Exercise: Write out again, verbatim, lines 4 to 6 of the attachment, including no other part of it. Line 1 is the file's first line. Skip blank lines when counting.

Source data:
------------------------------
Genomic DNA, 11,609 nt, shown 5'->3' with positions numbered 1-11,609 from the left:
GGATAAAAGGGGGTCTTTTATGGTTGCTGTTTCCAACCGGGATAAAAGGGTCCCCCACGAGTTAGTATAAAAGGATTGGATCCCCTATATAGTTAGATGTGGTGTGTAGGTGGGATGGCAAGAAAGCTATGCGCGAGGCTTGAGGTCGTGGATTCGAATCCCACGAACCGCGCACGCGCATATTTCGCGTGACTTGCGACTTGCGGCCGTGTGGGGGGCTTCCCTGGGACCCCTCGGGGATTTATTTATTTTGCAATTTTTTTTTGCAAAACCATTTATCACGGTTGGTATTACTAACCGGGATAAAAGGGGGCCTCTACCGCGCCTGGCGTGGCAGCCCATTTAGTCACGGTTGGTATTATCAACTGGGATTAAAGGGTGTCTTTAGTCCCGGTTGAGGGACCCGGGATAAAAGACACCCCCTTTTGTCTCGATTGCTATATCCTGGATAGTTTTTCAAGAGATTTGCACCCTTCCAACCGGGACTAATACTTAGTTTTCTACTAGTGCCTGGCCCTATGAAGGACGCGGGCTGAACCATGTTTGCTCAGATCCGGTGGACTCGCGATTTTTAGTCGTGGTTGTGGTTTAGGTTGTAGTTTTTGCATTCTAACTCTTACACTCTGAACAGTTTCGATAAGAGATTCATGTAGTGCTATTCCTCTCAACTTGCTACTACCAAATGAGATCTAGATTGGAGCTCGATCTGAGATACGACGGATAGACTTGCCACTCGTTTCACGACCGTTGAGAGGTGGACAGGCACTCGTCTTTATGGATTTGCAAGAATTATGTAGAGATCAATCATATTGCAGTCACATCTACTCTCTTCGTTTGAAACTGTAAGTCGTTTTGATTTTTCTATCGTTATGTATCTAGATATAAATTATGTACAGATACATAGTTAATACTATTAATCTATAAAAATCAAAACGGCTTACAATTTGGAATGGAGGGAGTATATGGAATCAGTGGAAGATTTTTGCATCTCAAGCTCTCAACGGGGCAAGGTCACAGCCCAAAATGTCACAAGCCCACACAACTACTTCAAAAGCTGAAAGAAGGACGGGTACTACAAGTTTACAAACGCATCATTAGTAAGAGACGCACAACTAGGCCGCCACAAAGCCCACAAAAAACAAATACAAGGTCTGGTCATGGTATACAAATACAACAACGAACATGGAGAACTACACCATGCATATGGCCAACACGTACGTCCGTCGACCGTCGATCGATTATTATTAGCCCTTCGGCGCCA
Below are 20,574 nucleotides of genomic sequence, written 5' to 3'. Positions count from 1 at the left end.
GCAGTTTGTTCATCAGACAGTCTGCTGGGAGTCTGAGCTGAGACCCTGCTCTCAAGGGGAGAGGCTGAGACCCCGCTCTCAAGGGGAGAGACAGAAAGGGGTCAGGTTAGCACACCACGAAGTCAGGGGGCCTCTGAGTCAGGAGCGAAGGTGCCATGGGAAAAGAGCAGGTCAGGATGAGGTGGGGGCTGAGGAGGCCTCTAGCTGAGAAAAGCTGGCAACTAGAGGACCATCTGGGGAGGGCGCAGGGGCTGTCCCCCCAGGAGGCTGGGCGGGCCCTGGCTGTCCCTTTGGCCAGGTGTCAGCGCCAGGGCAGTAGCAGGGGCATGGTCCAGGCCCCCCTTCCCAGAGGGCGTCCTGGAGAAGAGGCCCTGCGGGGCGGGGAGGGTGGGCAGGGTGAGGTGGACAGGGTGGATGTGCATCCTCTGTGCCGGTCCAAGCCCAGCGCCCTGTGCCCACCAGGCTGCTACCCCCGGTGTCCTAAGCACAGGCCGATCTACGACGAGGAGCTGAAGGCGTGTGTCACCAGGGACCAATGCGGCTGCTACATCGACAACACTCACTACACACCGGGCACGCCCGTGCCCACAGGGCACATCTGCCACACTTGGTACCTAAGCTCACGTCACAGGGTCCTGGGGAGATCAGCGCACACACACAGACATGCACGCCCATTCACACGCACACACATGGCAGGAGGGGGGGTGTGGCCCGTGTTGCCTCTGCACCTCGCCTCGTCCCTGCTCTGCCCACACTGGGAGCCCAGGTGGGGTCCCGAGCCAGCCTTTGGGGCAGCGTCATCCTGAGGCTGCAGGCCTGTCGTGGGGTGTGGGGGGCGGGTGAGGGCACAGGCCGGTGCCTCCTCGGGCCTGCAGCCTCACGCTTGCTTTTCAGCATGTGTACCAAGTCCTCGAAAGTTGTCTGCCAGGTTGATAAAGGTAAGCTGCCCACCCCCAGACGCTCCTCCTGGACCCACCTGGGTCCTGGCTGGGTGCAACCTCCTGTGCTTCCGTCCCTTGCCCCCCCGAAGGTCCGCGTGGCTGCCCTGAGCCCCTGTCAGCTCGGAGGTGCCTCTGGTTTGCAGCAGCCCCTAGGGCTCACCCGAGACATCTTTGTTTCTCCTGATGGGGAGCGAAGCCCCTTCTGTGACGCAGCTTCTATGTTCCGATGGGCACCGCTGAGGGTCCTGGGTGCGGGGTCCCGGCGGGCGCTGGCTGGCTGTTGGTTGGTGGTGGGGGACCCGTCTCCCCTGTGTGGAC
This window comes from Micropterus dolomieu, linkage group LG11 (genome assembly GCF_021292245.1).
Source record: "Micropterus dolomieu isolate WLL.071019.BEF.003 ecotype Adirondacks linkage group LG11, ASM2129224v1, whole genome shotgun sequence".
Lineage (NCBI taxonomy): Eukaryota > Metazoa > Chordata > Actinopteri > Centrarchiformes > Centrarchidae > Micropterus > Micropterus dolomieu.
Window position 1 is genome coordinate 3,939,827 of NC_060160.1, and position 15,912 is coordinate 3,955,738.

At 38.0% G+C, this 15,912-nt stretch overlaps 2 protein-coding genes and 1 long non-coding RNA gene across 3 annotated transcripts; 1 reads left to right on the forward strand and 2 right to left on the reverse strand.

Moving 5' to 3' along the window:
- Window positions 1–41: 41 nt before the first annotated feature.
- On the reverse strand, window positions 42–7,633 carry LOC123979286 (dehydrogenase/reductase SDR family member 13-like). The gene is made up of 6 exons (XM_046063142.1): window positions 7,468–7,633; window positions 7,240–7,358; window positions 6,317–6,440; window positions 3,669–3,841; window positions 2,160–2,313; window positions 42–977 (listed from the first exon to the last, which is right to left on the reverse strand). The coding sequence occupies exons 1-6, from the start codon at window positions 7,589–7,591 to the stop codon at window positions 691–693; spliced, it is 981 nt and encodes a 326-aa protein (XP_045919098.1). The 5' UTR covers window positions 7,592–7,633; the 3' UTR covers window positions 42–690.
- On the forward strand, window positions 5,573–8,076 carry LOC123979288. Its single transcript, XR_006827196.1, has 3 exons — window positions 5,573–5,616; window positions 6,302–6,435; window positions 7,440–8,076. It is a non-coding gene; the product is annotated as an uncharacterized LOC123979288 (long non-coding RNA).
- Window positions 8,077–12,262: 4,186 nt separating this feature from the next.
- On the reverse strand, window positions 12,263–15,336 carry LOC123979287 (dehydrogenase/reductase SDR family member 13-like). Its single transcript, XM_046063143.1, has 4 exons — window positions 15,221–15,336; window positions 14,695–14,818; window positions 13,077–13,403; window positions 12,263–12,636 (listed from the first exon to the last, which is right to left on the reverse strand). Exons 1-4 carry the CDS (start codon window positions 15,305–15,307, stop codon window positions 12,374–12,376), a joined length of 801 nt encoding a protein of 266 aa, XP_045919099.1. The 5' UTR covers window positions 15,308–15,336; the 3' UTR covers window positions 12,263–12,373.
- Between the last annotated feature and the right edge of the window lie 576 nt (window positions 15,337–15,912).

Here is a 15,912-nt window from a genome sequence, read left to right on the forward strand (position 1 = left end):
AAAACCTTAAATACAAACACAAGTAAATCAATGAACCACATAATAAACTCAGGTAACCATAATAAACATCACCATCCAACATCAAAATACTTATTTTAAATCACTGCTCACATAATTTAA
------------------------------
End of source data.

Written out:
GCAGTTTGTTCATCAGACAGTCTGCTGGGAGTCTGAGCTGAGACCCTGCTCTCAAGGGGAGAGGCTGAGACCCCGCTCTCAAGGGGAGAGACAGAAAGGGGTCAGGTTAGCACACCACGAAGTCAGGGGGCCTCTGAGTCAGGAGCGAAGGTGCCATGGGAAAAGAGCAGGTCAGGATGAGGTGGGGGCTGAGGAGGCCTCTAGCTGAGAAAAGCTGGCAACTAGAGGACCATCTGGGGAGGGCGCAGGGGCTGTCCCCCCAGGAGGCTGGGCGGGCCCTGGCTGTCCCTTTGGCCAGGTGTCAGCGCCAGGGCAGTAGCAGGGGCATGGTCCAGGCCCCCCTTCCCAGAGGGCGTCCTGGAGAAGAGGCCCTGCGGGGCGGGGAGGGTGGGCAGGGTGAGGTGGACAGGGTGGATGTGCATCCTCTGTGCCGGTCCAAGCCCAGCGCCCTGTGCCCACCAGGCTGCTACCCCCGGTGTCCTAAGCACAGGCCGATCTACGACGAGGAGCTGAAGGCGTGTGTCACCAGGGACCAATGCGGCTGCTACATCGACAACACTCACTACACACCGGGCACGCCCGTGCCCACAGGGCACATCTGCCACACTTGGTACCTAAGCTCACGTCACAGGGTCCTGGGGAGATCAGCGCACACACACAGACATGCACGCCCATTCACACGCACACACATGGCAGGAGGGGGGGTGTGGCCCGTGTTGCCTCTGCACCTCGCCTCGTCCCTGCTCTGCCCACACTGGGAGCCCAGGTGGGGTCCCGAGCCAGCCTTTGGGGCAGCGTCATCCTGAGGCTGCAGGCCTGTCGTGGGGTGTGGGGGGCGGGTGAGGGCACAGGCCGGTGCCTCCTCGGGCCTGCAGCCTCACGCTTGCTTTTCAGCATGTGTACCAAGTCCTCGAAAGTTGTCTGCCAGGTTGATAAAGGTAAGCTGCCCACCCCCAGACGCTCCTCCTGGACCCACCTGGGTCCTGGCTGGGTGCAACCTCCTGTGCTTCCGTCCCTTGCCCCCCCGAAGGTCCGCGTGGCTGCCCTGAGCCCCTGTCAGCTCGGAGGTGCCTCTGGTTTGCAGCAGCCCCTAGGGCTCACCCGAGACATCTTTGTTTCTCCTGATGGGGAGCGAAGCCCCTTCTGTGACGCAGCTTCTATGTTCCGATGGGCACCGCTGAGGGTCCTGGGTGCGGGGTCCCGGCGGGCGCTGGCTGGCTGTTGGTTGGTGGTGGGGGACCCGTCTCCCCTGTGTGGAC
This window comes from Micropterus dolomieu, linkage group LG11 (genome assembly GCF_021292245.1).
Source record: "Micropterus dolomieu isolate WLL.071019.BEF.003 ecotype Adirondacks linkage group LG11, ASM2129224v1, whole genome shotgun sequence".